The insurance itself isn't the issue for me. The cover (and what's not covered) is usually fair and reasonable. The amount of premium that gets paid out at the other end in claims is too low. In other words, it's poor value for money.
    Last edited by opinions4u; 29-09-2010 at 9:41 PM.
    • mbeast
    • By mbeast 29th Sep 10, 7:57 PM
    • 54 Posts
    • 16 Thanks
    mbeast
    I agree that it looks like it will end up costing the government more in the long run with this new payment method which has now left me stuck between or a combination of 3 options.

    1: start paying 300 per month (currently 162 per month and 80 left over for food, cloths etc) myself and then have myself, wife and 3 month old live on @45 per week after household bills are paid (baby formula alone is @8 per 5-6 days).
    2: stop paying my mortgage and get a repossession order to then be rehoused in some grotty council estate.
    3: do #1 but get the house on the market to be sold but be left minus 20k down unless house prices somehow go up @25% in the very near future and then still end up in some grotty council estate.

    I guess there's a 4th option if I knew someone else to buy the house so I can private rent it from them until I'm able to somehow be able to afford to pay the mortgage myself which as I mentioned above, if i was allowed the same to my mortgage as I would get to private rent wouldn't be a problem in the 1st place :@.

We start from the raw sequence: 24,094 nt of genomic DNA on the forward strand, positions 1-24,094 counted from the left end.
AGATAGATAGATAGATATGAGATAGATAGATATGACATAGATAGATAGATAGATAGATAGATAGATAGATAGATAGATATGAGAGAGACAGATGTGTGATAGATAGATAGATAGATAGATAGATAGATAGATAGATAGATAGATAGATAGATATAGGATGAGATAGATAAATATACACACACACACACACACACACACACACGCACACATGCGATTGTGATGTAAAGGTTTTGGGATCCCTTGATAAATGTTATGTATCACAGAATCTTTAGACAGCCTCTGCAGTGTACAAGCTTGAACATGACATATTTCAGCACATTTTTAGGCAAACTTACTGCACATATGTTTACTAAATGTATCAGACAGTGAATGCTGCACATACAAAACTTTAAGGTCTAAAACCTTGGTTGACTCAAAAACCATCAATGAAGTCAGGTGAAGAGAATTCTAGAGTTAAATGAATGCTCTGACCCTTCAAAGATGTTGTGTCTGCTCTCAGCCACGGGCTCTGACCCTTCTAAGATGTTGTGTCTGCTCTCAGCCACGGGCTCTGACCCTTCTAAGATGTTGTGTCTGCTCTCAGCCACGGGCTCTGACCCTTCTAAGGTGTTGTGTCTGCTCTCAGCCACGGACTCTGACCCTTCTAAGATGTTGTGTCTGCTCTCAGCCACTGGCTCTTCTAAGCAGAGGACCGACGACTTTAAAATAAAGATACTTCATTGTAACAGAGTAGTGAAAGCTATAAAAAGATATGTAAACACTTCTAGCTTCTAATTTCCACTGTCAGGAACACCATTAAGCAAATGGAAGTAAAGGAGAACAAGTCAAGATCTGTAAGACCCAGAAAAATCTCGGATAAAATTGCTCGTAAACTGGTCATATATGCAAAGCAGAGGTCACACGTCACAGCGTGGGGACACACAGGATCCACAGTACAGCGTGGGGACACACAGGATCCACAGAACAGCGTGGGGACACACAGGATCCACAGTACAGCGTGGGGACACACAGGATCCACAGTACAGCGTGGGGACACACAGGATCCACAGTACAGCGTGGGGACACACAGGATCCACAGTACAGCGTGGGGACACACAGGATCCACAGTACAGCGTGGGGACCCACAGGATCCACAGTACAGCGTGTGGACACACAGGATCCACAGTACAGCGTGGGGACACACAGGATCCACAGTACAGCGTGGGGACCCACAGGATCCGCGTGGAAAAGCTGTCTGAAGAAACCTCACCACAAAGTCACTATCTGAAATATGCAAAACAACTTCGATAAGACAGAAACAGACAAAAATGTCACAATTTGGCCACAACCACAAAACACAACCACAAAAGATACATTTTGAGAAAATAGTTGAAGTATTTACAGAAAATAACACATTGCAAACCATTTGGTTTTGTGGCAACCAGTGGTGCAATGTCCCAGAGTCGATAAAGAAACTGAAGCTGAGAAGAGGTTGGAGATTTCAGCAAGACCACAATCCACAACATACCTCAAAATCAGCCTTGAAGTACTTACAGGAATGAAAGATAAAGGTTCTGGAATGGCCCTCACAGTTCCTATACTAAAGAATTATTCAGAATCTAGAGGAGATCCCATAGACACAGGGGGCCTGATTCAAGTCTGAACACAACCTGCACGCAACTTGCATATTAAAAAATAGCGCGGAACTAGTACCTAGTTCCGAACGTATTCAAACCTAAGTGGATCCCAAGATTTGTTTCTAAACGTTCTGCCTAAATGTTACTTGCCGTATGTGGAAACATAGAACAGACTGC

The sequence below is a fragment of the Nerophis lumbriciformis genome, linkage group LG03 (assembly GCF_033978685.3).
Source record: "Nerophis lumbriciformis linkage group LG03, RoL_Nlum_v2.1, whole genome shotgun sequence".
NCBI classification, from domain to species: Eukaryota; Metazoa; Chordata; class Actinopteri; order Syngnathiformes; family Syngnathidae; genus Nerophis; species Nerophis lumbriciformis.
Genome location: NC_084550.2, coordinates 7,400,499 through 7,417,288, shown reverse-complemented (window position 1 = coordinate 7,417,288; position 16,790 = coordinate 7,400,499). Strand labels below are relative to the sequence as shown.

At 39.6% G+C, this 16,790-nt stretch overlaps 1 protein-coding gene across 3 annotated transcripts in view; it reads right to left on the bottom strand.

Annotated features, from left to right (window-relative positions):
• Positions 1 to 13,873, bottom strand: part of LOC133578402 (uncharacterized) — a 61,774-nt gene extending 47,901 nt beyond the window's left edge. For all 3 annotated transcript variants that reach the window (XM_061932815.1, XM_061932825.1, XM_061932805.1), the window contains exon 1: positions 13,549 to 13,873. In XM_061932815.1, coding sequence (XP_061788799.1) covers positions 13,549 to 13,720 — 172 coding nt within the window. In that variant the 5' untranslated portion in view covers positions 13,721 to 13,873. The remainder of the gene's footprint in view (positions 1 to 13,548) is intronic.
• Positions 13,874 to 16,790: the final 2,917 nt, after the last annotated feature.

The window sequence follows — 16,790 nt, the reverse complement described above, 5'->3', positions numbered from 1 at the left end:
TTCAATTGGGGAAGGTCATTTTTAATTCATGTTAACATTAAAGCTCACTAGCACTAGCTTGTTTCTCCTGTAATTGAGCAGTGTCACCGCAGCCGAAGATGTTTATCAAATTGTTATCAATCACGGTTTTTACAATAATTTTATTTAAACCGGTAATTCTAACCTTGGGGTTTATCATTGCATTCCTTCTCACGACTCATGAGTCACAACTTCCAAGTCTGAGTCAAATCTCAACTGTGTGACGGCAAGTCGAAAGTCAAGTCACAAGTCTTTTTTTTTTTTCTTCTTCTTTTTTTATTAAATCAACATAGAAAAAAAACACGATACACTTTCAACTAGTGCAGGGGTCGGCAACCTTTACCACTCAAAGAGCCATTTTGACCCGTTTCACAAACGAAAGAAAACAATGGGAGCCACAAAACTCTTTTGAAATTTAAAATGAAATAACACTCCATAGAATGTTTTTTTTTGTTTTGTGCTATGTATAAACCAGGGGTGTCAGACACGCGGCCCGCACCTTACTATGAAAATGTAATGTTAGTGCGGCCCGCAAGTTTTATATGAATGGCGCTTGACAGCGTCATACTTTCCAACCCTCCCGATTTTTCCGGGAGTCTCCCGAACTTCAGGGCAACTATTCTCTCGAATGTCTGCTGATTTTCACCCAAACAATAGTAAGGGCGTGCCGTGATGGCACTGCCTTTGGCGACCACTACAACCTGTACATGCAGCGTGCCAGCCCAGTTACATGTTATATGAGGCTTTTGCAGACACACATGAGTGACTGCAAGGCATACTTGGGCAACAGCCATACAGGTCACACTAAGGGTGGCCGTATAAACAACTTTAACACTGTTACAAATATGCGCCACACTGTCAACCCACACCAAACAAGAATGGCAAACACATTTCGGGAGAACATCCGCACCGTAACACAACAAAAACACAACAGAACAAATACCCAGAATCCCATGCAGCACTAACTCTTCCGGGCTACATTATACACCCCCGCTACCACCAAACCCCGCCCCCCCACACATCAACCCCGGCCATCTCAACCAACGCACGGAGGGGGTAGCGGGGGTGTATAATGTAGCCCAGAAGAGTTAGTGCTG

• sapman17
    • By sapman17 29th Sep 10, 8:22 PM
    • 76 Posts
    • 14 Thanks
    sapman17
    Is there no appealing this might be vvv bad for me
    Is there no appealing this might be vvv bad for me.
    have to get in touch with braintree dc homeless section again help much appreciated
  • ILW
    I agree that it looks like it will end up costing the government more in the long run with this new payment method which has now left me stuck between or a combination of 3 options.

    1: start paying 300 per month (currently 162 per month and 80 left over for food, cloths etc) myself and then have myself, wife and 3 month old live on @45 per week after household bills are paid (baby formula alone is @8 per 5-6 days).
    2: stop paying my mortgage and get a repossession order to then be rehoused in some grotty council estate.
    3: do #1 but get the house on the market to be sold but be left minus 20k down unless house prices somehow go up @25% in the very near future and then still end up in some grotty council estate.

    I guess there's a 4th option if I knew someone else to buy the house so I can private rent it from them until I'm able to somehow be able to afford to pay the mortgage myself which as I mentioned above, if i was allowed the same to my mortgage as I would get to private rent wouldn't be a problem in the 1st place :@.
    Originally posted by mbeast
    You lost my sympathy when you started going on about grotty council estates. Why should the people in these places be paying for you to stay in your nice area whilst you look down on them.
    • peterbaker
    • By peterbaker 29th Sep 10, 9:34 PM
    • 2,418 Posts
    • 1,070 Thanks
    peterbaker
    Well it was written in a rather tongue in cheek kinda way. So apologies if it offended.
    Originally posted by opinions4u
    Ah ... sorry I missed the tone

    I thought it was a previous Tory administration that moved it from 3 months to 9 months?
    You may be right in that they enacted it but I think it possibly came into effect early in young Tony's reign and I distinctly remember cringing when he talked about how people could buy insurance instead.

    The insurance itself isn't the issue for me. The cover (and what's not covered) is usually fare and reasonable. The amount of premium that gets paid out at the other end in claims is too low. In other words, it's poor value for money.